The data shown below were collected from the profiles of 271 tweeters who shared this research output. Click here to find out more about how the information was compiled.

Mendeley readers

The data shown below were compiled from readership statistics for 381 Mendeley readers of this research output. Click here to see the associated Mendeley record.

Geographical breakdown

Country Count As %
United Kingdom 3 <1%
United States 3 <1%
France 2 <1%
Spain 1 <1%
Japan 1 <1%
Australia 1 <1%
Pakistan 1 <1%
Unknown 369 97%

Demographic breakdown

Readers by professional status Count As %
Student > Ph. D. Student 63 17%
Researcher 60 16%
Student > Bachelor 59 15%
Student > Master 59 15%
Unspecified 35 9%
Other 105 28%
Readers by discipline Count As %
Medicine and Dentistry 138 36%
Unspecified 44 12%
Agricultural and Biological Sciences 37 10%
Psychology 33 9%
Pharmacology, Toxicology and Pharmaceutical Science 22 6%
Other 107 28%

Attention Score in Context

This research output has an Altmetric Attention Score of 198. This is our high-level measure of the quality and quantity of online attention that it has received. This Attention Score, as well as the ranking and number of research outputs shown below, was calculated when the research output was last mentioned on 02 April 2019.
All research outputs
#60,993
of 12,818,044 outputs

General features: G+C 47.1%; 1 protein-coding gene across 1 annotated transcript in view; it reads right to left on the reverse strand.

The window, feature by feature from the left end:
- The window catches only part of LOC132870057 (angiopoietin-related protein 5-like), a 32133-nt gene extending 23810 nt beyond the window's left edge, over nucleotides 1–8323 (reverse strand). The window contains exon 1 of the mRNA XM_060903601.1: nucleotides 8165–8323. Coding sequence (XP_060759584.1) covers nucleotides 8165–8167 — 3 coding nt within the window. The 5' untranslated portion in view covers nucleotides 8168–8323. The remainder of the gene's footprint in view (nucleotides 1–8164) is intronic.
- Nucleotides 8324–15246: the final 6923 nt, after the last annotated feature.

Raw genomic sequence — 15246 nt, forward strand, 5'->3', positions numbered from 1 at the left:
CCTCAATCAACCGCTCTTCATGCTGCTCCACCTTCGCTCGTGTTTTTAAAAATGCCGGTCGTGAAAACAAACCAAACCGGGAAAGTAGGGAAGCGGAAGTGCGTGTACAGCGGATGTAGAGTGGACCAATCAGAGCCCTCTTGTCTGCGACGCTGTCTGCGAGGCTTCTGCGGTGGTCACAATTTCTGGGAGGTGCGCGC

Outputs from Cochrane database of systematic reviews
#125
of 10,431 outputs
Outputs of similar age
#3,083
of 268,517 outputs
Outputs of similar age from Cochrane database of systematic reviews
#6
of 174 outputs
Altmetric has tracked 12,818,044 research outputs across all sources so far. Compared to these this one has done particularly well and is in the 99th percentile: it's in the top 5% of all research outputs ever tracked by Altmetric.
So far Altmetric has tracked 10,431 research outputs from this source. They typically receive a lot more attention than average, with a mean Attention Score of 20.4. This one has done particularly well, scoring higher than 98% of its peers.
Older research outputs will score higher simply because they've had more time to accumulate mentions. To account for age we can compare this Altmetric Attention Score to the 268,517 tracked outputs that were published within six weeks on either side of this one in any source. This one has done particularly well, scoring higher than 98% of its contemporaries.
We're also able to compare this research output to 174 others from the same source and published within six weeks on either side of this one. This one has done particularly well, scoring higher than 96% of its contemporaries.